2. Set up CPAN to use local::lib

      Run the cpan command to perform the initial setup:


      There, you need to answer two questions:

      • Choose the quick, no questions asked setup
      • Choose the proposed local::lib method of installing modules
    3. Install some stuff that you maybe want to try out

      Upgrade Test::More, because the Debian stock 1.01 version causes some spurious test failures
      cpan Test::More cpan App::cpanminus Moo Future::AsyncAwait DBD::SQLite
    4. Enjoy

    More documentation on the Cloud Shell

    Using the Cloud Shell as a web development environment

    The cloud shell also comes with an included web proxy so that you (and only you) can try out web applications served from any web server on that machine. This makes the Cloud Shell a convenient testbed to try out web frameworks like Mojolicious, Dancer2, Dancer or even CGI::Application in PSGI mode.

    Using Mojolicious

    Install Mojolicious

    cpan Mojolicious

    Run minimal Mojolicious program:

    perl -Mojo -E 'a("/hello" => {text => "Hello Mojo!"})->start' daemon - +l

    Visit /hello in the Web Preview pane

    Using Dancer2

    Install Dancer2

    cpan Dancer2

    Run minimal Dancer2 program:

    perl -MDancer2 -e 'set port => 8080; get "/" => sub { "<i>Just</i> Ano +ther <b>Perl</b> <u>Hacker</u>," }; dance'

    Using Dancer with Twiggy

    Install Dancer and Twiggy

    cpan Dancer Twiggy

    Run minimal Dancer program:

    plackup -e 'use Dancer; get "/hello/:name" => sub { return "Why, hello + there " . param("name"); }; dance;' --port 8080 -s Twiggy

    Visit /hello/yourname in the Web Preview pane

"Your code sucks"
2 direct replies — Read more / Contribute
by afoken
on Jan 28, 2018 at 08:04

    Being paid for being an asshole

    "Your code sucks." I've said that more than once, some times quite literally, more recently, I tend to wrap it in a minimal bit of politeness. And much more often, I say "This [3rd party] code sucks". In fact, saying "your code sucks" and even "your design sucks" is part of my work.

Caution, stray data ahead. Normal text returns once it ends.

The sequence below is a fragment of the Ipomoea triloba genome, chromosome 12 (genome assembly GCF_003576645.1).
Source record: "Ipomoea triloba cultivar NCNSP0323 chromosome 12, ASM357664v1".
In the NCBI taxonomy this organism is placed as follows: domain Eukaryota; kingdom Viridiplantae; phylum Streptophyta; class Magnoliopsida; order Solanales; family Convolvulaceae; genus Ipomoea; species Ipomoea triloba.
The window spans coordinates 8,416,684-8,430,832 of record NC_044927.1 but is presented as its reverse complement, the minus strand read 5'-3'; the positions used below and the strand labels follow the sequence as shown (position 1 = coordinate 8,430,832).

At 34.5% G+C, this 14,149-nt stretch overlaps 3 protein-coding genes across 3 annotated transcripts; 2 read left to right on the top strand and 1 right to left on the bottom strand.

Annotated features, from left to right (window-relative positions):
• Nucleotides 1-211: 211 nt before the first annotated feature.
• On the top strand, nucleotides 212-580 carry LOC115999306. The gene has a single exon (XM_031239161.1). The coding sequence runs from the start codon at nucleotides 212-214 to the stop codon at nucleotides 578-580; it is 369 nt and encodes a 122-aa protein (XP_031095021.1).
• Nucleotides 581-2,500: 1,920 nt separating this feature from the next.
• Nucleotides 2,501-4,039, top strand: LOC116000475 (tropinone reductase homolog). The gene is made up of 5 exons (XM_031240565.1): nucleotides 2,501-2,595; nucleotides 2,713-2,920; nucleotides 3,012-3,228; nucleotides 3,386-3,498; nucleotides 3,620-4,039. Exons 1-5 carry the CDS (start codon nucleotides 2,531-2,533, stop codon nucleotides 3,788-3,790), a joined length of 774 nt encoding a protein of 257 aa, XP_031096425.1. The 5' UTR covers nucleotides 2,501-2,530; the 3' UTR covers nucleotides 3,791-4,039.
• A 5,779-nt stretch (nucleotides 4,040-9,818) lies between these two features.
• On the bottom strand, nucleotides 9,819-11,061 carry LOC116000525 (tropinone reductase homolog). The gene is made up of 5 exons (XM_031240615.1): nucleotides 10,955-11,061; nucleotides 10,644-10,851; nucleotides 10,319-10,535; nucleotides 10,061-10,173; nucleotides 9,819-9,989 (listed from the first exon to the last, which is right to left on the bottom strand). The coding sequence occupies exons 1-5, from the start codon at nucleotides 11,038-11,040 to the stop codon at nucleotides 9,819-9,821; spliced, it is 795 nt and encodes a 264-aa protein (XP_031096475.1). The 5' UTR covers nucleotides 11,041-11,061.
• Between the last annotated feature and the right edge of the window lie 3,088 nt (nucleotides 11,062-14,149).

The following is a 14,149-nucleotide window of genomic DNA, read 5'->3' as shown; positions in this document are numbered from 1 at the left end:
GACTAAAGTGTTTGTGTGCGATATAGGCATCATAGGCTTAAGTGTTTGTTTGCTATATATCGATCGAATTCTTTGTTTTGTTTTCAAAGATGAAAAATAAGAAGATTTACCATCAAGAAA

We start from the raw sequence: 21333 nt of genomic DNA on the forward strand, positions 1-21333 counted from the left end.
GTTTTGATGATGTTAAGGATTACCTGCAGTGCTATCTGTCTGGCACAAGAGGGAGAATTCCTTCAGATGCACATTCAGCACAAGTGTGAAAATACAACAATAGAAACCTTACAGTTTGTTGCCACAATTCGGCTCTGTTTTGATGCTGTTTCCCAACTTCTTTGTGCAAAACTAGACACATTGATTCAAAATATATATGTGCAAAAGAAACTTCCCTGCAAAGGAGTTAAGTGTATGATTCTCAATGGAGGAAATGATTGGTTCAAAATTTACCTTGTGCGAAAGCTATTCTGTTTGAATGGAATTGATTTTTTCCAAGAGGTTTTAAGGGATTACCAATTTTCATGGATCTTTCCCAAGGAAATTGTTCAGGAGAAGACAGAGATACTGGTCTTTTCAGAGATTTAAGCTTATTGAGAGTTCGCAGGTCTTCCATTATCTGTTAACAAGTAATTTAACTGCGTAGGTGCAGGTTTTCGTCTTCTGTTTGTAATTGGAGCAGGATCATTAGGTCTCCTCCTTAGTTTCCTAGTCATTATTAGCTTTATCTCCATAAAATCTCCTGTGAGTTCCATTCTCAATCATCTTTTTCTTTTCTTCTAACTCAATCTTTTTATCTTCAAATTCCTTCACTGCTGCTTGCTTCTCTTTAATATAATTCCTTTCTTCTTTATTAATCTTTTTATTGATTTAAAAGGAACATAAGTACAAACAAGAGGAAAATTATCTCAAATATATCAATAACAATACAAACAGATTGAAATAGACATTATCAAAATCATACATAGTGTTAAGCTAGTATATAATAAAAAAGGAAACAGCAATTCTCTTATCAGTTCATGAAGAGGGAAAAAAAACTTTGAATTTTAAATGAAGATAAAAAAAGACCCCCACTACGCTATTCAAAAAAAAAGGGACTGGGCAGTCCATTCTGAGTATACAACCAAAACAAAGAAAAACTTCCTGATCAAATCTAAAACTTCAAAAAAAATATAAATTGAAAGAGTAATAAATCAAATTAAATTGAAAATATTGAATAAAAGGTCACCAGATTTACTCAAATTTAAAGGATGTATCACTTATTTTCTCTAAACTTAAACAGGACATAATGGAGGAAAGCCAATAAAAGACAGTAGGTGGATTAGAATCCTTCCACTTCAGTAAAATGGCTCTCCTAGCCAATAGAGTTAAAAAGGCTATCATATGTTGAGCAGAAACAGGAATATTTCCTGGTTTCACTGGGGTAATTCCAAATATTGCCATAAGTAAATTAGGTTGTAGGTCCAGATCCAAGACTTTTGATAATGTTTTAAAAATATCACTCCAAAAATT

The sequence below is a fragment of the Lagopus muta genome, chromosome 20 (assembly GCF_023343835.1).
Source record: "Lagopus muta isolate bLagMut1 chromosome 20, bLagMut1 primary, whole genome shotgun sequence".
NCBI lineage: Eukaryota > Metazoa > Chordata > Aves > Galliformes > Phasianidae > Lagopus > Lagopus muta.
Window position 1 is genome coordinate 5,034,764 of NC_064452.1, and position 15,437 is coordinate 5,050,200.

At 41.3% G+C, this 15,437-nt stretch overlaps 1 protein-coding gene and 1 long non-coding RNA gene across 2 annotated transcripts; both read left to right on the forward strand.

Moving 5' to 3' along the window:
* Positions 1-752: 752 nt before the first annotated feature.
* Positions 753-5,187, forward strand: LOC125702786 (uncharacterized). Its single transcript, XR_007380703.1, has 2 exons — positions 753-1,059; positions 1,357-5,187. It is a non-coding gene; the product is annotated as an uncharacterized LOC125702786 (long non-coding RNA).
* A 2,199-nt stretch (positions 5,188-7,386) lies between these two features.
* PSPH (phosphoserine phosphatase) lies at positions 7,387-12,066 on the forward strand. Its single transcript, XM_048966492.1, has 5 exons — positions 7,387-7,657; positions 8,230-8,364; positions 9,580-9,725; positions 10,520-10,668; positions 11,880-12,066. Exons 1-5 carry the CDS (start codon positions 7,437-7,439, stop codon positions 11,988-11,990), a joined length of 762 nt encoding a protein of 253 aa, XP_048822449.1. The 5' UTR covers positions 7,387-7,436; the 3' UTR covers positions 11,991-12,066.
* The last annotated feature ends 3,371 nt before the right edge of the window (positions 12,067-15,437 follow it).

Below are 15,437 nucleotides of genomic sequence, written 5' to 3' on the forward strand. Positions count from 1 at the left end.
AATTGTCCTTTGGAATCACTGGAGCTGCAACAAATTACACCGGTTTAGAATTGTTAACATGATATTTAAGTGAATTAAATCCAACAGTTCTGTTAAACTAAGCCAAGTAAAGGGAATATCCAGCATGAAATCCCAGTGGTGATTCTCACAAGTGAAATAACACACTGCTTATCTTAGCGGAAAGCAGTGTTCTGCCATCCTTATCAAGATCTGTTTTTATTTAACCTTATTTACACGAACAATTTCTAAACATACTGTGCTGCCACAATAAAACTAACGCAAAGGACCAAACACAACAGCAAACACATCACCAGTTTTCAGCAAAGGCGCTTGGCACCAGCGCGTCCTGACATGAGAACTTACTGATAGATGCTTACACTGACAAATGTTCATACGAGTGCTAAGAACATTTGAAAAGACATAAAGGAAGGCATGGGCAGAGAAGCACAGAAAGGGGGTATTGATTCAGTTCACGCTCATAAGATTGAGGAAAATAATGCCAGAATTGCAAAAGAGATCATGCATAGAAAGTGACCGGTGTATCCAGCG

Well, actually not.

    Being paid for being a beancounter

    At work, we write code for our embedded systems that work in industrial, medical and aerospace environments. Some of our systems are quite harmless, less dangerous than a lamp. To cause damage or to harm people, you would have to throw the systems at people. But most systems have real-time requirements, control potentially dangerous machines or oxygen supplies, or similar stuff. So errors may cause real damage, hurt or kill people. One way to reduce risks is to do peer reviews, starting way before we even think about writing code. Of course, code is also peer reviewed in nearly all of our projects. We are quite used to poke in other people's code, search weak points, and do bean counting. It improves not only our products, but also the way we write code.

    Saying "your code completely sucks" is extremely rare. In fact, most times, it's the little details. Last minute changes in the code, hastily and/or interrupted, leaving a little bit of mess. Misleading names, documentation that was not updated to match changed code, left-over comments from previous iterations, a missing case in a switch, ignoring the style guide, you name it. At the end of a peer review, we have a list of problems in the code, and usually, author and reviewer agree without discussion that and how those problems have to be fixed. Sometimes, the author has to justify why and how (s)he has written a piece of code, and that this way is in fact correct. In those cases, the usual problem is lack of comments and/or documentation in the code.